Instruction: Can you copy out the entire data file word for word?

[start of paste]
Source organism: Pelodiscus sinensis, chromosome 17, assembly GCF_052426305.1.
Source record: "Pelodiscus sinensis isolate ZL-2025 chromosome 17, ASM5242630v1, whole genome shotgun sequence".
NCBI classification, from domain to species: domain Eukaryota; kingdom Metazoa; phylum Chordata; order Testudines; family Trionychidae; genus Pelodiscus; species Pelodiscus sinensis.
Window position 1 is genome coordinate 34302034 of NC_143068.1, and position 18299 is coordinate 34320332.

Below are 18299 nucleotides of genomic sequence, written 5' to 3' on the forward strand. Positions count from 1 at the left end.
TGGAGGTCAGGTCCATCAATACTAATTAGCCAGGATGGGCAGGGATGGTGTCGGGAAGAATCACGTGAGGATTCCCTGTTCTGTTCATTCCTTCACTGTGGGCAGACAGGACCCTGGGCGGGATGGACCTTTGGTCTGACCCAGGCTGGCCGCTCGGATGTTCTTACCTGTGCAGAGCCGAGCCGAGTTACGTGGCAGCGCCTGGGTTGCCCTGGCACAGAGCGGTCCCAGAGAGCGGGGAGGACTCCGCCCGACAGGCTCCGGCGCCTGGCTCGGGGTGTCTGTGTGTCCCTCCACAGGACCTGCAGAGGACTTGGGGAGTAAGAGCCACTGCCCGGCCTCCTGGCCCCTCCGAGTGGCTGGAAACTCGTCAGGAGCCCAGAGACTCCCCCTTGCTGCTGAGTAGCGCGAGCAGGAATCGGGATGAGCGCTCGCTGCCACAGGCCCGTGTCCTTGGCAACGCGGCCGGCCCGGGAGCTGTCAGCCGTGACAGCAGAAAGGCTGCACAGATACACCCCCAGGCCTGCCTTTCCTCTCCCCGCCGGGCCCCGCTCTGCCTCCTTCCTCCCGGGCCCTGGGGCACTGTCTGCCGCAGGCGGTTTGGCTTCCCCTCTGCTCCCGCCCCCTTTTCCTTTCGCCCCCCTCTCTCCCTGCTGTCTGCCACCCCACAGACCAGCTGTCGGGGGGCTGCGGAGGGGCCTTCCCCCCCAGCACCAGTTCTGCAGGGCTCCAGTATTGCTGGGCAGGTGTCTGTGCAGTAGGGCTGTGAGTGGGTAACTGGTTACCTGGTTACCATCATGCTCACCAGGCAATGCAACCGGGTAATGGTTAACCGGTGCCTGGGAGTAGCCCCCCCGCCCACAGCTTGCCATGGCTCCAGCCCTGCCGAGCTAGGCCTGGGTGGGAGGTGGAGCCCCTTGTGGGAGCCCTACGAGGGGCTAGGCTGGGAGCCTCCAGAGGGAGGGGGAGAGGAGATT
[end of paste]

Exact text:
Source organism: Pelodiscus sinensis, chromosome 17, assembly GCF_052426305.1.
Source record: "Pelodiscus sinensis isolate ZL-2025 chromosome 17, ASM5242630v1, whole genome shotgun sequence".
NCBI classification, from domain to species: domain Eukaryota; kingdom Metazoa; phylum Chordata; order Testudines; family Trionychidae; genus Pelodiscus; species Pelodiscus sinensis.
Window position 1 is genome coordinate 34302034 of NC_143068.1, and position 18299 is coordinate 34320332.

Below are 18299 nucleotides of genomic sequence, written 5' to 3' on the forward strand. Positions count from 1 at the left end.
TGGAGGTCAGGTCCATCAATACTAATTAGCCAGGATGGGCAGGGATGGTGTCGGGAAGAATCACGTGAGGATTCCCTGTTCTGTTCATTCCTTCACTGTGGGCAGACAGGACCCTGGGCGGGATGGACCTTTGGTCTGACCCAGGCTGGCCGCTCGGATGTTCTTACCTGTGCAGAGCCGAGCCGAGTTACGTGGCAGCGCCTGGGTTGCCCTGGCACAGAGCGGTCCCAGAGAGCGGGGAGGACTCCGCCCGACAGGCTCCGGCGCCTGGCTCGGGGTGTCTGTGTGTCCCTCCACAGGACCTGCAGAGGACTTGGGGAGTAAGAGCCACTGCCCGGCCTCCTGGCCCCTCCGAGTGGCTGGAAACTCGTCAGGAGCCCAGAGACTCCCCCTTGCTGCTGAGTAGCGCGAGCAGGAATCGGGATGAGCGCTCGCTGCCACAGGCCCGTGTCCTTGGCAACGCGGCCGGCCCGGGAGCTGTCAGCCGTGACAGCAGAAAGGCTGCACAGATACACCCCCAGGCCTGCCTTTCCTCTCCCCGCCGGGCCCCGCTCTGCCTCCTTCCTCCCGGGCCCTGGGGCACTGTCTGCCGCAGGCGGTTTGGCTTCCCCTCTGCTCCCGCCCCCTTTTCCTTTCGCCCCCCTCTCTCCCTGCTGTCTGCCACCCCACAGACCAGCTGTCGGGGGGCTGCGGAGGGGCCTTCCCCCCCAGCACCAGTTCTGCAGGGCTCCAGTATTGCTGGGCAGGTGTCTGTGCAGTAGGGCTGTGAGTGGGTAACTGGTTACCTGGTTACCATCATGCTCACCAGGCAATGCAACCGGGTAATGGTTAACCGGTGCCTGGGAGTAGCCCCCCCGCCCACAGCTTGCCATGGCTCCAGCCCTGCCGAGCTAGGCCTGGGTGGGAGGTGGAGCCCCTTGTGGGAGCCCTACGAGGGGCTAGGCTGGGAGCCTCCAGAGGGAGGGGGAGAGGAGATT